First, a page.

Hall wasn’t really in the hit-making business in 1996; he’d retired from writing the sort of songs that you had hits with ten years earlier. Out of nowhere, he returned with Songs From Sopchoppy, a new album of overly produced originals named after his part-time Florida home. Tucked away towards the end of the album was ‘Little Bitty’, a song he’d written on holiday while out walking in Australia. Alan Jackson heard it and cut it for his Everything I Love album, taking the song all the way to number one.

'The Year That Clayton Delaney Died' (1971)

Clayton Delaney – real name Lonnie Easterling – was the man who taught Hall to play guitar when he was younger, inspiring him to be a musician and songwriter. Hall would always change the names of his characters when he took them from real life, protecting the people and sometimes to protect him from them. It was around this time that people in country music began to call these sorts of songs ‘Tom T. Hall songs”.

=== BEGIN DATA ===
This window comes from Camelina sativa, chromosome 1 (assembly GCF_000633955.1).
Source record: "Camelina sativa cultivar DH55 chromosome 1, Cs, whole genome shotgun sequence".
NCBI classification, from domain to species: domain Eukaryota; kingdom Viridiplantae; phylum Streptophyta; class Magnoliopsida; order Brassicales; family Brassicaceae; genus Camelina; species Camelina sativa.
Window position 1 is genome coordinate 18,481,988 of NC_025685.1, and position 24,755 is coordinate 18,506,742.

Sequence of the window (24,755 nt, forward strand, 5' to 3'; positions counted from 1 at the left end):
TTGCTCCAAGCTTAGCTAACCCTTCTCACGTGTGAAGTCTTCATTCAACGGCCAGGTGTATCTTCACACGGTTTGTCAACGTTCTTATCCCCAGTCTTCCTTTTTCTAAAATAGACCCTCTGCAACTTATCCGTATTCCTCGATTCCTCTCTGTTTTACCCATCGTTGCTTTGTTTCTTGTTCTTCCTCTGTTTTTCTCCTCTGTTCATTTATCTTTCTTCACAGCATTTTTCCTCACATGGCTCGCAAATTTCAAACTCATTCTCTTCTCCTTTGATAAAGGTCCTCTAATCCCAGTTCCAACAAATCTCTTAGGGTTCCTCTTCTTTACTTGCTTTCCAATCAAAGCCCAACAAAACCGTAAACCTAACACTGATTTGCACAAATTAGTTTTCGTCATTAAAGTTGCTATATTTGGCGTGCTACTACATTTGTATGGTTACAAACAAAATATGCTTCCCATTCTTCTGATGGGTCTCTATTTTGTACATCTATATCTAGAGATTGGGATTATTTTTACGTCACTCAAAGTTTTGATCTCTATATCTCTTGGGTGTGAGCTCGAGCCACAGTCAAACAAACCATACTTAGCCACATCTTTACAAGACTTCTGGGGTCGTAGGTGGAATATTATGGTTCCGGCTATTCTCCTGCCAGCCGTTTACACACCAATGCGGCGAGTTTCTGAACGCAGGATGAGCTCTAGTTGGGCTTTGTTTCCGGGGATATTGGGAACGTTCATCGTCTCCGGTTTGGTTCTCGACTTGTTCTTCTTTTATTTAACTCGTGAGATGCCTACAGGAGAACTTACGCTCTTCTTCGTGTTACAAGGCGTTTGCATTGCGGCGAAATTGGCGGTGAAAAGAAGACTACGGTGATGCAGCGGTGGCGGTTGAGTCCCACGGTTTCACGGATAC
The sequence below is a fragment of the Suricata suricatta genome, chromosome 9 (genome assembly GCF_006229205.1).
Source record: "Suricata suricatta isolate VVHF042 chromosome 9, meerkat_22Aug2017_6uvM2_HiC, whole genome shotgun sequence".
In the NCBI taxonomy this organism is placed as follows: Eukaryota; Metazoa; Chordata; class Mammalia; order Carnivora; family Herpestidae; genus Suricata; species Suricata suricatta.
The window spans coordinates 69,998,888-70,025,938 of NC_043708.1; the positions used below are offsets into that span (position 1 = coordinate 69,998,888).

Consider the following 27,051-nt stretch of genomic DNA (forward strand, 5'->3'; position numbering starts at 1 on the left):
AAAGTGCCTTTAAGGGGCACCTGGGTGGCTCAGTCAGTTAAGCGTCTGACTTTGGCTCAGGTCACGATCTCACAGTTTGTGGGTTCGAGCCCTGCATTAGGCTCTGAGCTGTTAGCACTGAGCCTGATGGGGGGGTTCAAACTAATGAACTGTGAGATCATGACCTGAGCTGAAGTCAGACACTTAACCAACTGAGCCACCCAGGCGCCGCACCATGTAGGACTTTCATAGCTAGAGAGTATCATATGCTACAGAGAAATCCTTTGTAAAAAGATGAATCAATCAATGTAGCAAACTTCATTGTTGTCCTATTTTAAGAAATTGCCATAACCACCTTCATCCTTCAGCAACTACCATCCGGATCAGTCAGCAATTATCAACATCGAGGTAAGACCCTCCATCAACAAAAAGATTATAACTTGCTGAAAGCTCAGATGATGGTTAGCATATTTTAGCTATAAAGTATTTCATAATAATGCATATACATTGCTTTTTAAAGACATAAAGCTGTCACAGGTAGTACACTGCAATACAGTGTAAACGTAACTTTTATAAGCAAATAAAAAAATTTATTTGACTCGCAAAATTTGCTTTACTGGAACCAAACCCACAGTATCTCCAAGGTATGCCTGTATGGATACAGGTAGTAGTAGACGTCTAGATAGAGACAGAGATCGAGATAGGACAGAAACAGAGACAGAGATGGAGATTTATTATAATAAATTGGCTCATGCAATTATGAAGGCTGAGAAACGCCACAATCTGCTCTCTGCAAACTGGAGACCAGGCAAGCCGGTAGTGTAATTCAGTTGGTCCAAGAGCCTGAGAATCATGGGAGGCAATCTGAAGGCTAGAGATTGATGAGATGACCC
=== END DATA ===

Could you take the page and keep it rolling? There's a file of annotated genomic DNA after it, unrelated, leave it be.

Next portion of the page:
Homecoming (1969)

‘Homecoming’ bears all the hallmarks of a Tom T. Hall song. Sung from the one-sided perspective of a struggling singer who takes a trip back to see his father, it’s one of Hall’s most exquisitely written conversation songs. Perfectly capturing that feeling of wistfulness, the returning son gently nudges for his father’s approval, awkwardly apologising for missing his mother’s funeral, and telling him about the shows he’s been playing and the girl sleeping out in his car.

That’s How I Got To Memphis (1968)

Sung from the perspective of someone who goes to Memphis on the off-chance that his lover has gone back there, ‘That’s How I Got To Memphis’ possesses Hall’s trademark simplicity, saying everything there is to say with a sparing lyric that echoes the narrator’s own lack of information.

One line explains it all: “If you love somebody enough you'll follow wherever they go / That’s how I got to Memphis”. Like the rest of Hall’s songs, it’s the underlying sadness of the song that makes it so beautiful. That melancholy is always there in all of his songs — even the happy ones.

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Photography courtesy of Pictorial Press Ltd / Alamy Stock Photo.